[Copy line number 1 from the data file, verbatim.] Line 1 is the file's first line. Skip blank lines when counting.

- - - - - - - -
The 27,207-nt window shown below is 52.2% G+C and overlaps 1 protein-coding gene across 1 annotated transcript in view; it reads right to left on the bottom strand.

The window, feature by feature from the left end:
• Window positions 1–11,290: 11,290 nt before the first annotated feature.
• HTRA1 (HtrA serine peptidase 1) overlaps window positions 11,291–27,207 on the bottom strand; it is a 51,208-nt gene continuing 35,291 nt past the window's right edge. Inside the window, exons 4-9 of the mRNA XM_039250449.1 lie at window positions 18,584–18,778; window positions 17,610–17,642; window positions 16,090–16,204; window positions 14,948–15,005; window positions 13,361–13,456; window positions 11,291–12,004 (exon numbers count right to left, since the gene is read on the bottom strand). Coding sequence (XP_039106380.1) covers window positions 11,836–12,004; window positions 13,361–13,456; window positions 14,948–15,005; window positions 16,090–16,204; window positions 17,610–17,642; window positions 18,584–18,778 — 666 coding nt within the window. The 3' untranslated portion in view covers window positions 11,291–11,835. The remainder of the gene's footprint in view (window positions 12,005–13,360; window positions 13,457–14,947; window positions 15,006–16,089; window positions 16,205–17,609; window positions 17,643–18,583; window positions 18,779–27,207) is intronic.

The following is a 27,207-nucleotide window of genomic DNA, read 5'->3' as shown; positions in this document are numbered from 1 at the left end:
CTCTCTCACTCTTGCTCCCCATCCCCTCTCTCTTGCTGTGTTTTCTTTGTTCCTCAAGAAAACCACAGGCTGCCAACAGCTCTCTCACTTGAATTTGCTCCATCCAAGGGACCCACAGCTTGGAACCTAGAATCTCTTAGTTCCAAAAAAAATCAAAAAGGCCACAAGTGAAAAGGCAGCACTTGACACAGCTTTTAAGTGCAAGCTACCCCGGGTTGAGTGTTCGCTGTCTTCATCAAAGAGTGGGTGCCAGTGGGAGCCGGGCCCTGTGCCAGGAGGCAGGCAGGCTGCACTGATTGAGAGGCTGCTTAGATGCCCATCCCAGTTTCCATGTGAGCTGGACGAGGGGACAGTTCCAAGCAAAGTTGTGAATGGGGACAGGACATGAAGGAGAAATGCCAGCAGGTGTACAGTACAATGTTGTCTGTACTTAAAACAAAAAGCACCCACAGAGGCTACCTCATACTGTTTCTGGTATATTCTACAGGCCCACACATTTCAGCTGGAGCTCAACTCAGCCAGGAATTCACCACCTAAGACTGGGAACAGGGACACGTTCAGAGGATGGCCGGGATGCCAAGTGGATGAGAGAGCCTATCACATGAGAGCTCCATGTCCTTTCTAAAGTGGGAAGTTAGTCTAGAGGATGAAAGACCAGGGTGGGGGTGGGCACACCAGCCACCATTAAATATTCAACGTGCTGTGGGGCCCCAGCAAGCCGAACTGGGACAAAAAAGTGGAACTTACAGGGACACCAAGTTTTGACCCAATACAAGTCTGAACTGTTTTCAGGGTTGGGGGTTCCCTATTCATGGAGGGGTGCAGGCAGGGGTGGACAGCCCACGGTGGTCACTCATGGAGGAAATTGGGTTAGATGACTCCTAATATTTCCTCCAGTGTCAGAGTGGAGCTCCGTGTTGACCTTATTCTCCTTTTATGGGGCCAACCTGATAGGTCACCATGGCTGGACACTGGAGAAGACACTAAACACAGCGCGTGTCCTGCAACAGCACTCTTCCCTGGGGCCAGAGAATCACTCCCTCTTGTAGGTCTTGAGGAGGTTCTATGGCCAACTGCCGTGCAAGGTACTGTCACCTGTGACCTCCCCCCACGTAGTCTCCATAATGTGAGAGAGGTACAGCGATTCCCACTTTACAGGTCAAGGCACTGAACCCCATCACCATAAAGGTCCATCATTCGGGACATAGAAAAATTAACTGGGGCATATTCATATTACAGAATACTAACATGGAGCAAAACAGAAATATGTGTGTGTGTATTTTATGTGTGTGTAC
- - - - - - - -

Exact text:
The 27,207-nt window shown below is 52.2% G+C and overlaps 1 protein-coding gene across 1 annotated transcript in view; it reads right to left on the bottom strand.